Florence, I'm sure, would love more power and influence if they can get it during this time period. Caterina had applied for Florentine protection earlier in 1499--and the diplomat the Republic sent out was none other than Niccolo Machiavelli. It was his first assignment. The two of them went back and forth for about Florentine protection for Caterina's towns of Imola and Forli. Much prevarication ensued, and Caterina took some effort to embarrass the young greenhorn diplomat in negotiations. Even if Machiavelli might have disliked her, she clearly impressed the rulers of Florence. They were impressed enough that when Cesare Borgia's troops passed through Florentine territory, they refused to sell him gunpowder or ammunition, claiming they were "fresh out." Florence wasn't going to stick it's neck out and risk losing Pisa to a papal counter-blow, but neither would it help the papacy. So if the Borgia quest for a unified Romagna fails, Florence would likely jump at the chance to take Imola and Forli under their wing. As you said, giving them the ability to shut off half of Italy would be highly desirable. And, of course, if they claim those towns, that would stop Venice, Ferrara, Milan or any of the other regional powers from doing so and potentially getting a leg up.
 
#10
The fact Borgia was almost done in by falling for flirting and then happened to jump at the right time is amazing
There are some great moments reading history where terrible figures are made to look ridiculous. Besides this Monty-Python-esque moment at Forli, Stratham records Cesare being injured while exercising. That is, he was doing vaults over donkey's backs--I guess because why not--and mistimed his leap. End result: donkey kicks Cesare Borgia midair and knocks him right out. Concussion for sure.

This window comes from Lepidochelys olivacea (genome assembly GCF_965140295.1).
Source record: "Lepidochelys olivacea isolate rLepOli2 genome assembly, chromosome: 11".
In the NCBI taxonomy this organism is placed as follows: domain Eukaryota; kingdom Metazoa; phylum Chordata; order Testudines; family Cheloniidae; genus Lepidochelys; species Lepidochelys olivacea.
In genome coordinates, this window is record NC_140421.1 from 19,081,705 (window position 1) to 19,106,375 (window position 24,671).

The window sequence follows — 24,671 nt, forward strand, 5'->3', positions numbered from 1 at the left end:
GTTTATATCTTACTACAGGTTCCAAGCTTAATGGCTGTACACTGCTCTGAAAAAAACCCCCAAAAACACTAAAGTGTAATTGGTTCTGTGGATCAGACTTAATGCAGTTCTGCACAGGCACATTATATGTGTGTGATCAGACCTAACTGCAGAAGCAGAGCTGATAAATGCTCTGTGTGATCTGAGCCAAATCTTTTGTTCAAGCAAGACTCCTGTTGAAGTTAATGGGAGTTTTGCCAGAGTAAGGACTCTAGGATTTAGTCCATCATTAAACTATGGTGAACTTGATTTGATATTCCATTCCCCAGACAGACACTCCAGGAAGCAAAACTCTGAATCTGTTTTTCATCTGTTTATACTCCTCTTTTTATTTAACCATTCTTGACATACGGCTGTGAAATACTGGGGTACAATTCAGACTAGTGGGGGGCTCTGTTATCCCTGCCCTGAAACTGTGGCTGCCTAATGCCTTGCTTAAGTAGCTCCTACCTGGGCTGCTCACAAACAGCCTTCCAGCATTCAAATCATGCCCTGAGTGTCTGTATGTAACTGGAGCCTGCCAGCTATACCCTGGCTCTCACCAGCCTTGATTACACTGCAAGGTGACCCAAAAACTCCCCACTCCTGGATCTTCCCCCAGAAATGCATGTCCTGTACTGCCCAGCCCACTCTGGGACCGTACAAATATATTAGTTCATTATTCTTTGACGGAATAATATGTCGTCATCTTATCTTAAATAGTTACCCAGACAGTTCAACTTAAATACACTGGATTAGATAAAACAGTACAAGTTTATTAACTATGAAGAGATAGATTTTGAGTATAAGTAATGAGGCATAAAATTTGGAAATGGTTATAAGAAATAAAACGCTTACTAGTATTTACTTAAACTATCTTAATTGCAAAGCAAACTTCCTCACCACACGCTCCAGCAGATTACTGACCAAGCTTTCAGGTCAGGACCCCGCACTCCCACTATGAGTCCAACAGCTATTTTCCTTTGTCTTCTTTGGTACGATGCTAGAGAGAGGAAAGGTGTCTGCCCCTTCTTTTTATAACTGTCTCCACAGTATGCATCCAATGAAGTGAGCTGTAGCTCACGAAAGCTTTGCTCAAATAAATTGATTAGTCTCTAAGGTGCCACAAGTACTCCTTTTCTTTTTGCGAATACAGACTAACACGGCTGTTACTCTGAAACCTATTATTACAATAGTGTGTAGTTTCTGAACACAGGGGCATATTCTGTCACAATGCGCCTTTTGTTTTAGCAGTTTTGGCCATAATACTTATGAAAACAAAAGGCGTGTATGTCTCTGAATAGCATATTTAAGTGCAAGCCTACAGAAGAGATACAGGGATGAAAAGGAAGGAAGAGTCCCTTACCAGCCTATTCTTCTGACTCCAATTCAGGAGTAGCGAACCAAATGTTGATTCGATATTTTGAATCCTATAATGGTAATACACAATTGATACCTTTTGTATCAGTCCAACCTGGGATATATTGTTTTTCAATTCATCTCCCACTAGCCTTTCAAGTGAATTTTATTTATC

Redolegna

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#11
There are some great moments reading history where terrible figures are made to look ridiculous. Besides this Monty-Python-esque moment at Forli, Stratham records Cesare being injured while exercising. That is, he was doing vaults over donkey's backs--I guess because why not--and mistimed his leap. End result: donkey kicks Cesare Borgia midair and knocks him right out. Concussion for sure.
So the donkey made an ass out of him?
 

Gary Oswald

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#12
Oh now this is a cracking read @Ysengrimus that I'm working through slowly - I have to admit that the Borgias are a fascinating family I've only ever brushed against in terms of historical knowledge.
Yes, one of the many delightful things about getting this article from @Ysengrimus was how much it enlightened me about something that I probably should have known but didn't.

Long time followers of my wittering may be aware that I generally consider Europe that bit on maps between the UK and North Africa where colonialists come from and I don't know a huge amount about anything that happens there that doesn't involved them invading somewhere else.

So it was nice to see a bit about what Cesare Borgia actually did and why he's so notorious. When I think I'd previously only encountered him because my nephew loves singing the horrible history song 'the borgia family'.


And now I'm gutted they didn't include the donkey anecdote.